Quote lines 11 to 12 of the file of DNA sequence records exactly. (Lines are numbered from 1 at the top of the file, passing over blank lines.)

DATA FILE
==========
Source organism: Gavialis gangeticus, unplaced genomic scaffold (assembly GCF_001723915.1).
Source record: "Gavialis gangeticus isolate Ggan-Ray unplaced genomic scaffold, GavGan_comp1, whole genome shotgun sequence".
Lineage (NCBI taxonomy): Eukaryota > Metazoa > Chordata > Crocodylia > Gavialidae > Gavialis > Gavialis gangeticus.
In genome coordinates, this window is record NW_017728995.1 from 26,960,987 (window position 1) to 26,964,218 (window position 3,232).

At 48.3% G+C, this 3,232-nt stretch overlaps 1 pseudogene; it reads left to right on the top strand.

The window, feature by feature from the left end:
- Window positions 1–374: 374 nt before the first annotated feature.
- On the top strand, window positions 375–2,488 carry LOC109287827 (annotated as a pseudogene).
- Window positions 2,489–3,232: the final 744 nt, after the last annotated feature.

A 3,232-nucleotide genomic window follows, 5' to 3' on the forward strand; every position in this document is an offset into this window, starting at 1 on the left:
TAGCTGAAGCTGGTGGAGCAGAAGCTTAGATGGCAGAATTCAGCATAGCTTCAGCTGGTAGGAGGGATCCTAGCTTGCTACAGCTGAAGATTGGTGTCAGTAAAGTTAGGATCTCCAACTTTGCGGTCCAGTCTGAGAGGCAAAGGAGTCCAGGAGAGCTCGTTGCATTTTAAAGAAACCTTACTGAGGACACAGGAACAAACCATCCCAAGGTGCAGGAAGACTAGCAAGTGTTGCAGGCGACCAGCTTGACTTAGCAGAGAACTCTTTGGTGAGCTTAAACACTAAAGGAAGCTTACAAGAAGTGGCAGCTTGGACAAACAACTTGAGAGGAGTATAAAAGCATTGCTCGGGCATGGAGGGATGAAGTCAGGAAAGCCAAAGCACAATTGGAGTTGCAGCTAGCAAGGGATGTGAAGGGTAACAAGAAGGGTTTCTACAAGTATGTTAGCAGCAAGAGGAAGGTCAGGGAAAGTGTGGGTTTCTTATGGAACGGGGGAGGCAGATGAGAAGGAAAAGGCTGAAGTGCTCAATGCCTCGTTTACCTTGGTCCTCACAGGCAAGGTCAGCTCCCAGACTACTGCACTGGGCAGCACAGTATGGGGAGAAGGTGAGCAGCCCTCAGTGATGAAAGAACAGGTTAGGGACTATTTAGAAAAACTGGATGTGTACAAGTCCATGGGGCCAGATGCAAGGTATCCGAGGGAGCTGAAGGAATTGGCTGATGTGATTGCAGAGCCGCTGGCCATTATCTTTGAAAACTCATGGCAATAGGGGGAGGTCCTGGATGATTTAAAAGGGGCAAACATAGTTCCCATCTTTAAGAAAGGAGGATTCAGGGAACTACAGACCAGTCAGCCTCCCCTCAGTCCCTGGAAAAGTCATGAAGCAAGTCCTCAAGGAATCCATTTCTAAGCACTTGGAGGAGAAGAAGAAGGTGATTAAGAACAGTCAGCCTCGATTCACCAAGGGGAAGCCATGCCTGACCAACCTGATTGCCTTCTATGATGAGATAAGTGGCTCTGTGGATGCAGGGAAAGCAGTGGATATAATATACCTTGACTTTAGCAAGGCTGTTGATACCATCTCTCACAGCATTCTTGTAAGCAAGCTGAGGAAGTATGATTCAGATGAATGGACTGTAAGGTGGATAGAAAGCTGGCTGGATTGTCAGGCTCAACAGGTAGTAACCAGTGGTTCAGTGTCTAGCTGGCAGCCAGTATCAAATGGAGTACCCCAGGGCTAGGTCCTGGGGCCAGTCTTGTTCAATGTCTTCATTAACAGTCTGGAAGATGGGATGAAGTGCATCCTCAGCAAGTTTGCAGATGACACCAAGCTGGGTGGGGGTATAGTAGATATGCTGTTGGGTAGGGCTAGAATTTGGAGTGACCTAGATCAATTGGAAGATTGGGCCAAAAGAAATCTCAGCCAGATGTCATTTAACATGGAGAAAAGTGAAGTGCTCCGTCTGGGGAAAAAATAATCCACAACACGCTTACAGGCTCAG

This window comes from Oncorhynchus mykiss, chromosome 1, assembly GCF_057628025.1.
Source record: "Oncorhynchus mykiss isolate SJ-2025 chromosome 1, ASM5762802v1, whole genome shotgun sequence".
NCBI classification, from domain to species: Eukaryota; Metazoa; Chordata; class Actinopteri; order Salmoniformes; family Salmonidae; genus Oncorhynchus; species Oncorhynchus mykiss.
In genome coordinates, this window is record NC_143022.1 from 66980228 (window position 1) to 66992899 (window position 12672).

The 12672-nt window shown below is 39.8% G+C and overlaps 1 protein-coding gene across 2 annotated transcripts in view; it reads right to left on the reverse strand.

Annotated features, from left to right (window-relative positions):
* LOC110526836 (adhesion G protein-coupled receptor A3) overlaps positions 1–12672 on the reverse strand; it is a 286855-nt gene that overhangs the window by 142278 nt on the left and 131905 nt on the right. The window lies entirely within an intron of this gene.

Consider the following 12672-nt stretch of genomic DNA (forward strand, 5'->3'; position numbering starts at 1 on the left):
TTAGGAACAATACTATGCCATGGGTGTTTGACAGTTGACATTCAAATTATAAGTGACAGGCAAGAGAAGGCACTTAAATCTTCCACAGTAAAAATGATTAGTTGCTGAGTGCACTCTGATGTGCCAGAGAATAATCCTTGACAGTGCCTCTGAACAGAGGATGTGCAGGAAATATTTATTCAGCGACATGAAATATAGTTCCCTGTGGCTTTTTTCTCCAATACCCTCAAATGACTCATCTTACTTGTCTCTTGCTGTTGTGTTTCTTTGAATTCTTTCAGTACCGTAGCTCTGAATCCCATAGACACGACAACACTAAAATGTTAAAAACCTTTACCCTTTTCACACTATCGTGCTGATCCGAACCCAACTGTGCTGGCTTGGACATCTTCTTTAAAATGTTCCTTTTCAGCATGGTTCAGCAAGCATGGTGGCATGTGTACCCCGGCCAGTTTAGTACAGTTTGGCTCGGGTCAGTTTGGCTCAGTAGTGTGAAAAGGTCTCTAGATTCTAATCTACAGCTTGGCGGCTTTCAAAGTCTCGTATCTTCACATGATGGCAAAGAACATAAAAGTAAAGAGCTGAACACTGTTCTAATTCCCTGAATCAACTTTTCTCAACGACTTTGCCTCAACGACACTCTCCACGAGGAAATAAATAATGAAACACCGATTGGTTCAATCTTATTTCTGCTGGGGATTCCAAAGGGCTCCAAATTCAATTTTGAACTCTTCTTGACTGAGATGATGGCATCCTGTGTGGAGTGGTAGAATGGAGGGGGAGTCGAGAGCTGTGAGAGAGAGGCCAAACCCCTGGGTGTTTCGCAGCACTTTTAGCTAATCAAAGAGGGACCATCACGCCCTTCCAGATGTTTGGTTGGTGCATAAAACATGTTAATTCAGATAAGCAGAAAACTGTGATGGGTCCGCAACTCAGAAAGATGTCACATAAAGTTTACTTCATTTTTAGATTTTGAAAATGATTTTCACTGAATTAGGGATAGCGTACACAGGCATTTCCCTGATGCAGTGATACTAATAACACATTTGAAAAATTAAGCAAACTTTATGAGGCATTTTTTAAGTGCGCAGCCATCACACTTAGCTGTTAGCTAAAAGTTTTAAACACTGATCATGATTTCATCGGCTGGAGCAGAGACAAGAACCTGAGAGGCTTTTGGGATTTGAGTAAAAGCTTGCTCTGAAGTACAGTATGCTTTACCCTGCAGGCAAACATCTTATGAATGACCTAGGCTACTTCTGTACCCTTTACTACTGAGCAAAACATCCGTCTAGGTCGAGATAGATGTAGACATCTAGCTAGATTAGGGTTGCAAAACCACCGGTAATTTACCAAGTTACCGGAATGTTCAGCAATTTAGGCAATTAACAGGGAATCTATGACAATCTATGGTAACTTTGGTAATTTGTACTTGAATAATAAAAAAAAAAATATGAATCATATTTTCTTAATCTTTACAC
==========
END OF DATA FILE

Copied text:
TAGCTGAAGCTGGTGGAGCAGAAGCTTAGATGGCAGAATTCAGCATAGCTTCAGCTGGTAGGAGGGATCCTAGCTTGCTACAGCTGAAGATTGGTGTCAGTAAAGTTAGGATCTCCAACTTTGCGGTCCAGTCTGAGAGGCAAAGGAGTCCAGGAGAGCTCGTTGCATTTTAAAGAAACCTTACTGAGGACACAGGAACAAACCATCCCAAGGTGCAGGAAGACTAGCAAGTGTTGCAGGCGACCAGCTTGACTTAGCAGAGAACTCTTTGGTGAGCTTAAACACTAAAGGAAGCTTACAAGAAGTGGCAGCTTGGACAAACAACTTGAGAGGAGTATAAAAGCATTGCTCGGGCATGGAGGGATGAAGTCAGGAAAGCCAAAGCACAATTGGAGTTGCAGCTAGCAAGGGATGTGAAGGGTAACAAGAAGGGTTTCTACAAGTATGTTAGCAGCAAGAGGAAGGTCAGGGAAAGTGTGGGTTTCTTATGGAACGGGGGAGGCAGATGAGAAGGAAAAGGCTGAAGTGCTCAATGCCTCGTTTACCTTGGTCCTCACAGGCAAGGTCAGCTCCCAGACTACTGCACTGGGCAGCACAGTATGGGGAGAAGGTGAGCAGCCCTCAGTGATGAAAGAACAGGTTAGGGACTATTTAGAAAAACTGGATGTGTACAAGTCCATGGGGCCAGATGCAAGGTATCCGAGGGAGCTGAAGGAATTGGCTGATGTGATTGCAGAGCCGCTGGCCATTATCTTTGAAAACTCATGGCAATAGGGGGAGGTCCTGGATGATTTAAAAGGGGCAAACATAGTTCCCATCTTTAAGAAAGGAGGATTCAGGGAACTACAGACCAGTCAGCCTCCCCTCAGTCCCTGGAAAAGTCATGAAGCAAGTCCTCAAGGAATCCATTTCTAAGCACTTGGAGGAGAAGAAGAAGGTGATTAAGAACAGTCAGCCTCGATTCACCAAGGGGAAGCCATGCCTGACCAACCTGATTGCCTTCTATGATGAGATAAGTGGCTCTGTGGATGCAGGGAAAGCAGTGGATATAATATACCTTGACTTTAGCAAGGCTGTTGATACCATCTCTCACAGCATTCTTGTAAGCAAGCTGAGGAAGTATGATTCAGATGAATGGACTGTAAGGTGGATAGAAAGCTGGCTGGATTGTCAGGCTCAACAGGTAGTAACCAGTGGTTCAGTGTCTAGCTGGCAGCCAGTATCAAATGGAGTACCCCAGGGCTAGGTCCTGGGGCCAGTCTTGTTCAATGTCTTCATTAACAGTCTGGAAGATGGGATGAAGTGCATCCTCAGCAAGTTTGCAGATGACACCAAGCTGGGTGGGGGTATAGTAGATATGCTGTTGGGTAGGGCTAGAATTTGGAGTGACCTAGATCAATTGGAAGATTGGGCCAAAAGAAATCTCAGCCAGATGTCATTTAACATGGAGAAAAGTGAAGTGCTCCGTCTGGGGAAAAAATAATCCACAACACGCTTACAGGCTCAG

This window comes from Oncorhynchus mykiss, chromosome 1, assembly GCF_057628025.1.